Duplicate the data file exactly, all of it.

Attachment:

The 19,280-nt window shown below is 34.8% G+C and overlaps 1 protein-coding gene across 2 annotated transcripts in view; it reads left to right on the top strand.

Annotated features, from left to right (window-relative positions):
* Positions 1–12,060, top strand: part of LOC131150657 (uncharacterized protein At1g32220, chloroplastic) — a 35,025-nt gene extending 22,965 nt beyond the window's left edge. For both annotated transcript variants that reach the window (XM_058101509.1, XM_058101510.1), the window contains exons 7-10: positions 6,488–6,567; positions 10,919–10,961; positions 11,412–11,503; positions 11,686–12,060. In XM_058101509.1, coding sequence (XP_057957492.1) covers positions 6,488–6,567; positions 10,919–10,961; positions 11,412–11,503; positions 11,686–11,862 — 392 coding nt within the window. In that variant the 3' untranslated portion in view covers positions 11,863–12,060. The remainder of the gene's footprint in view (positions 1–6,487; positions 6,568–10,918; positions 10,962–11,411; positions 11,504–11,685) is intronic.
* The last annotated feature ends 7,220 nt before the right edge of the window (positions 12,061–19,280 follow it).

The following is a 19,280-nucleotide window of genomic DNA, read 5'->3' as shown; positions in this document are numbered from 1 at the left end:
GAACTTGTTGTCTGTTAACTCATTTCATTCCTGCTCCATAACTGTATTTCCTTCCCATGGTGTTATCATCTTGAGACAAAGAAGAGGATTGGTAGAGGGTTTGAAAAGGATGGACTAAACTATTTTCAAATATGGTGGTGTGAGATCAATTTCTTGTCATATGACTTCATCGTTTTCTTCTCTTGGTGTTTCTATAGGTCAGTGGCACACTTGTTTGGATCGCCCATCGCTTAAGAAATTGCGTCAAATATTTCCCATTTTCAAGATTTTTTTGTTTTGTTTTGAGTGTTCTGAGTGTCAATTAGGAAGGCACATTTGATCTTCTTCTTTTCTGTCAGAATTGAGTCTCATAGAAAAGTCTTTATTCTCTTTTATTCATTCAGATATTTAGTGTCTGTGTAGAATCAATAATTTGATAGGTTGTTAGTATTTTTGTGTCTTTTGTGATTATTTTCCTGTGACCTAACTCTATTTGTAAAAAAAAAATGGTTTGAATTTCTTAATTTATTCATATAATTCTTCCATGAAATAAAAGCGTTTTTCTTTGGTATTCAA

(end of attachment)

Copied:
The 19,280-nt window shown below is 34.8% G+C and overlaps 1 protein-coding gene across 2 annotated transcripts in view; it reads left to right on the top strand.

Annotated features, from left to right (window-relative positions):
* Positions 1–12,060, top strand: part of LOC131150657 (uncharacterized protein At1g32220, chloroplastic) — a 35,025-nt gene extending 22,965 nt beyond the window's left edge. For both annotated transcript variants that reach the window (XM_058101509.1, XM_058101510.1), the window contains exons 7-10: positions 6,488–6,567; positions 10,919–10,961; positions 11,412–11,503; positions 11,686–12,060. In XM_058101509.1, coding sequence (XP_057957492.1) covers positions 6,488–6,567; positions 10,919–10,961; positions 11,412–11,503; positions 11,686–11,862 — 392 coding nt within the window. In that variant the 3' untranslated portion in view covers positions 11,863–12,060. The remainder of the gene's footprint in view (positions 1–6,487; positions 6,568–10,918; positions 10,962–11,411; positions 11,504–11,685) is intronic.
* The last annotated feature ends 7,220 nt before the right edge of the window (positions 12,061–19,280 follow it).

The following is a 19,280-nucleotide window of genomic DNA, read 5'->3' as shown; positions in this document are numbered from 1 at the left end:
GAACTTGTTGTCTGTTAACTCATTTCATTCCTGCTCCATAACTGTATTTCCTTCCCATGGTGTTATCATCTTGAGACAAAGAAGAGGATTGGTAGAGGGTTTGAAAAGGATGGACTAAACTATTTTCAAATATGGTGGTGTGAGATCAATTTCTTGTCATATGACTTCATCGTTTTCTTCTCTTGGTGTTTCTATAGGTCAGTGGCACACTTGTTTGGATCGCCCATCGCTTAAGAAATTGCGTCAAATATTTCCCATTTTCAAGATTTTTTTGTTTTGTTTTGAGTGTTCTGAGTGTCAATTAGGAAGGCACATTTGATCTTCTTCTTTTCTGTCAGAATTGAGTCTCATAGAAAAGTCTTTATTCTCTTTTATTCATTCAGATATTTAGTGTCTGTGTAGAATCAATAATTTGATAGGTTGTTAGTATTTTTGTGTCTTTTGTGATTATTTTCCTGTGACCTAACTCTATTTGTAAAAAAAAAATGGTTTGAATTTCTTAATTTATTCATATAATTCTTCCATGAAATAAAAGCGTTTTTCTTTGGTATTCAA